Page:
That's really the only thing that happens, too! The little spinner will rotate furiously for some minutes. If you are checking the contents of the folder in your file manager as it works, you will see assorted working files  get created from time to time, but otherwise, there's not a lot of indication of what's going on. When Semplice returns to the main menu, however, you know the splitting process has completed and you can view the results in your file manager, like so:

You'll notice that four new FLACs have been created -each one properly named (and tagged, even with album art), and each representing one of the movements of the symphony that were originally merged into the SuperFLAC. You'll also note that the SuperFLAC has not been deleted. Semplice tends to want to do things in a non-destructive manner, so it has created new files for you, but it won't go around deleting anything irreversibly. Having satisfied your ears that the split files are a faithful representation of the symphony, it's up to you to delete the SuperFLAC using standard file manager tools and techniques.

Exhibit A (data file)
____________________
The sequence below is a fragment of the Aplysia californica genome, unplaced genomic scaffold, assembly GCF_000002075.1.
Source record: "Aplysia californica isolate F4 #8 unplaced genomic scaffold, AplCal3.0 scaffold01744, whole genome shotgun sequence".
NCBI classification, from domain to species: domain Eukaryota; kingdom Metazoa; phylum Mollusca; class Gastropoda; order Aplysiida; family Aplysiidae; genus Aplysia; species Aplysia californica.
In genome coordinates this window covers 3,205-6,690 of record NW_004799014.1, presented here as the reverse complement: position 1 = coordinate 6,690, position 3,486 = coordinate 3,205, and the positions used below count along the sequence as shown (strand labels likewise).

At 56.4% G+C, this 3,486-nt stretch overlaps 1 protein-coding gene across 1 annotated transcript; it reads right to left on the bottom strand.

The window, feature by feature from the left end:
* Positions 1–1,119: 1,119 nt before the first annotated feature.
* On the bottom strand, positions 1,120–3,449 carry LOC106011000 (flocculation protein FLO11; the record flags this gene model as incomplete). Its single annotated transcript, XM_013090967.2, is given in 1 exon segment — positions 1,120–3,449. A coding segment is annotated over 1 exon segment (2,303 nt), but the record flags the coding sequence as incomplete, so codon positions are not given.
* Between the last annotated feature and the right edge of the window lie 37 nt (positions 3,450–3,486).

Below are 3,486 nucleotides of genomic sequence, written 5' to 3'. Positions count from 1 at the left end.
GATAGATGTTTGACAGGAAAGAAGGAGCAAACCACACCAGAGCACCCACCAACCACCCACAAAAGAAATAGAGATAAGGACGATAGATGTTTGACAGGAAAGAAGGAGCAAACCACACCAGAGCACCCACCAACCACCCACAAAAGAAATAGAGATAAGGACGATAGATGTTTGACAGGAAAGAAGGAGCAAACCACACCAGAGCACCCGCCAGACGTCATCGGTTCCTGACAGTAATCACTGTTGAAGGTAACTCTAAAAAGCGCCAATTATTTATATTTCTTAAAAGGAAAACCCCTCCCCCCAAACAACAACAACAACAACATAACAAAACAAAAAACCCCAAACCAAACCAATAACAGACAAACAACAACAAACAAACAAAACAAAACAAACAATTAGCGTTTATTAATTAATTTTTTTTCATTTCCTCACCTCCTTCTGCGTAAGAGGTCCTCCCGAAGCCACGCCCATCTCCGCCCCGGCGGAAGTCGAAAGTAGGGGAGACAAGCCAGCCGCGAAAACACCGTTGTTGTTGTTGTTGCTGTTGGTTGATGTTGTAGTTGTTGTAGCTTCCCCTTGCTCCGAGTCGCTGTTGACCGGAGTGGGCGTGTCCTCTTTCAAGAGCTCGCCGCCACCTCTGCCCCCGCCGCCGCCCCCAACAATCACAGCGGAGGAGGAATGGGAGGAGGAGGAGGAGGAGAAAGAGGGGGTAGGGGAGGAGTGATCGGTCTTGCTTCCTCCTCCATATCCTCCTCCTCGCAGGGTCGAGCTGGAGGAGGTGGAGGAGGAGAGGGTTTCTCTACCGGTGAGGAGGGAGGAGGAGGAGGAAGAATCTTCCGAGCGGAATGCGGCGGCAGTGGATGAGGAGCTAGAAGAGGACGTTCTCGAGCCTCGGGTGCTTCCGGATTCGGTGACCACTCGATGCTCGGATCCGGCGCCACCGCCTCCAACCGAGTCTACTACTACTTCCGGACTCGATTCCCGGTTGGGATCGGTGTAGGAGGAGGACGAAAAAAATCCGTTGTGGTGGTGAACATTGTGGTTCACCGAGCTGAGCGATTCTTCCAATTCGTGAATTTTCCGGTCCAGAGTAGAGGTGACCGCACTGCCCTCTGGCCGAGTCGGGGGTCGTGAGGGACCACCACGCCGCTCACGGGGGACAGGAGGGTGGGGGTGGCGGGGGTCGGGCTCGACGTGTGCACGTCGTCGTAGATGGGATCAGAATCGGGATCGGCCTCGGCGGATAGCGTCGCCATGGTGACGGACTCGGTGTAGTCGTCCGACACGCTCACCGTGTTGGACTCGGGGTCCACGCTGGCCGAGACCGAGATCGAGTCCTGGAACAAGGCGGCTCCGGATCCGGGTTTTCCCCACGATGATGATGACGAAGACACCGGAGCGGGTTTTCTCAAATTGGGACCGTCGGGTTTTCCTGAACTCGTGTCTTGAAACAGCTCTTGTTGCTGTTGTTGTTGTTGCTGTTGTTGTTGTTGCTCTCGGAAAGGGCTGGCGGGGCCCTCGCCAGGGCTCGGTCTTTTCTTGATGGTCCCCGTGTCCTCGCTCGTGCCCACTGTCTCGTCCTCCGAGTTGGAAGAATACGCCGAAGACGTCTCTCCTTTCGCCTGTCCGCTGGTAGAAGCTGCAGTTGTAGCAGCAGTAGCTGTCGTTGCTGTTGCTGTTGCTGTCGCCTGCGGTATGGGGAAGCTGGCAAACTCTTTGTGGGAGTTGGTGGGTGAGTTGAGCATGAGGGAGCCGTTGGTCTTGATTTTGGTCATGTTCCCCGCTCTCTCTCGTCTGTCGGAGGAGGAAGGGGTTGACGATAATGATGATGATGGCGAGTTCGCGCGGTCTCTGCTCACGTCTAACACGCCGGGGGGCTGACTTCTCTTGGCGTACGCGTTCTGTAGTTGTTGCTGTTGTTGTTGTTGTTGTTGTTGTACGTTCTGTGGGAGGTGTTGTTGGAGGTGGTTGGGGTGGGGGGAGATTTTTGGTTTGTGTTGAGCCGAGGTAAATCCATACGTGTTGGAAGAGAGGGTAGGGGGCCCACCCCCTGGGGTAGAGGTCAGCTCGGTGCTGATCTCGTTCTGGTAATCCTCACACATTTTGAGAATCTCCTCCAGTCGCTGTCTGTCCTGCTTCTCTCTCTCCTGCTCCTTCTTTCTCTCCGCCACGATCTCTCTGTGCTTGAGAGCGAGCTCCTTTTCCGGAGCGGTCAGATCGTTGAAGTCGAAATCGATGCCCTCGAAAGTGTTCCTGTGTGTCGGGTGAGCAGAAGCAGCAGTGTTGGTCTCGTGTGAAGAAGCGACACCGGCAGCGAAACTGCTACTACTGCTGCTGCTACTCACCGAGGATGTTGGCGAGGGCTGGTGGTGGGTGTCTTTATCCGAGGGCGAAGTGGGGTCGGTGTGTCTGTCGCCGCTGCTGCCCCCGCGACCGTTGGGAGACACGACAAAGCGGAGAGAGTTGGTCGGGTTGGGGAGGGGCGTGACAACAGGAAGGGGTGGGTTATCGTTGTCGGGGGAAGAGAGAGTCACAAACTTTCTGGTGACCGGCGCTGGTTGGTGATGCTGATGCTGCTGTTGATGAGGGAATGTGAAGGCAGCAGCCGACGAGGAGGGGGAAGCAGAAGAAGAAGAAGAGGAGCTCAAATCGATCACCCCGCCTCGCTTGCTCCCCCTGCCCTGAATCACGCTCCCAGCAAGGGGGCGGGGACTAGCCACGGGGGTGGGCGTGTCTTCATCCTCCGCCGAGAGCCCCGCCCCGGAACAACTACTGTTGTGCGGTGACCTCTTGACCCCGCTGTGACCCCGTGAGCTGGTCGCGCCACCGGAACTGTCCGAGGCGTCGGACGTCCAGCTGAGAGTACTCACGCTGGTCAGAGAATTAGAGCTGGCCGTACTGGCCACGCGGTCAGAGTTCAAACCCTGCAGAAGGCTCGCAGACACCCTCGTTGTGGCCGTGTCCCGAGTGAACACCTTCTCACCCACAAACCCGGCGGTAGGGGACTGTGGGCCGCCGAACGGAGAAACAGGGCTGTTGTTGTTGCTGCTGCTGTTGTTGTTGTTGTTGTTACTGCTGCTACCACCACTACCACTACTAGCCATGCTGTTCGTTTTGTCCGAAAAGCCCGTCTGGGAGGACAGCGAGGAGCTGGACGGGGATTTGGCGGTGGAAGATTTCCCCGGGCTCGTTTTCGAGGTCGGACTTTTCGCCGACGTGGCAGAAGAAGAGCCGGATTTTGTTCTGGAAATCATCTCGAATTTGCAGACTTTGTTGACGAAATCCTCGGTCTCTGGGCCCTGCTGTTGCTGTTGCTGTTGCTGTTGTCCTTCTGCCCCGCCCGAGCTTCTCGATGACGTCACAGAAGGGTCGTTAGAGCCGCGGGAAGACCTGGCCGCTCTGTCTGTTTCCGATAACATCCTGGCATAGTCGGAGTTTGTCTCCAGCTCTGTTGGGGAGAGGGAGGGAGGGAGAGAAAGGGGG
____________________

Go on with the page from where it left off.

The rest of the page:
5.0 Splitting with External Cuesheets

Semplice's Option 12 only works on FLACs that contain an embedded cuesheet. You may, however, encounter single-file FLACs supplied by a vendor with an accompanying external cuesheet -basically, a simple text file that sits in the same folder as the FLAC it describes, but as a separate physical file. This is a common situation, for example, when you rip CDs using the Windows Exact Audio Copy program, in its rip to  IMG mode: EAC produces a single-file WAV (which you'd need to convert to a FLAC, using Semplice's Option 15) together with an external cuesheet.

Here, for example, are the results of a recent IMG rip of a CD I did with EAC:

In the background, you can see just two files physically exist: a 'Nicolai Miaskovsky - Symphony No. 6.cue' (the cuesheet) and a 'Nicolai Miaskovsky - Symphony No. 6.wav (the music file). I've also opened the cuesheet in a text editor in the foreground, so you can see it contains all sorts of details about the composer, the album name and so on -but nothing at all about the track titles (because EAC makes it quite hard to add those in when ripping!). Each track has a start time (called an 'Index'), so you can interpret the single WAV into its constituent 'virtual tracks' if needed.

Anyway: Semplice's new job is to split this single WAV out into seperate per-track FLACs, using that external cuesheet. However, it cannot split WAVs, only FLACs -so, before we can split the file, we need to convert it. Taking Option 15 from Semplice's main menu lets us then select first Option 6 (WAV), then Option 1 (FLAC). A few moments of processing later, the file manager shows this: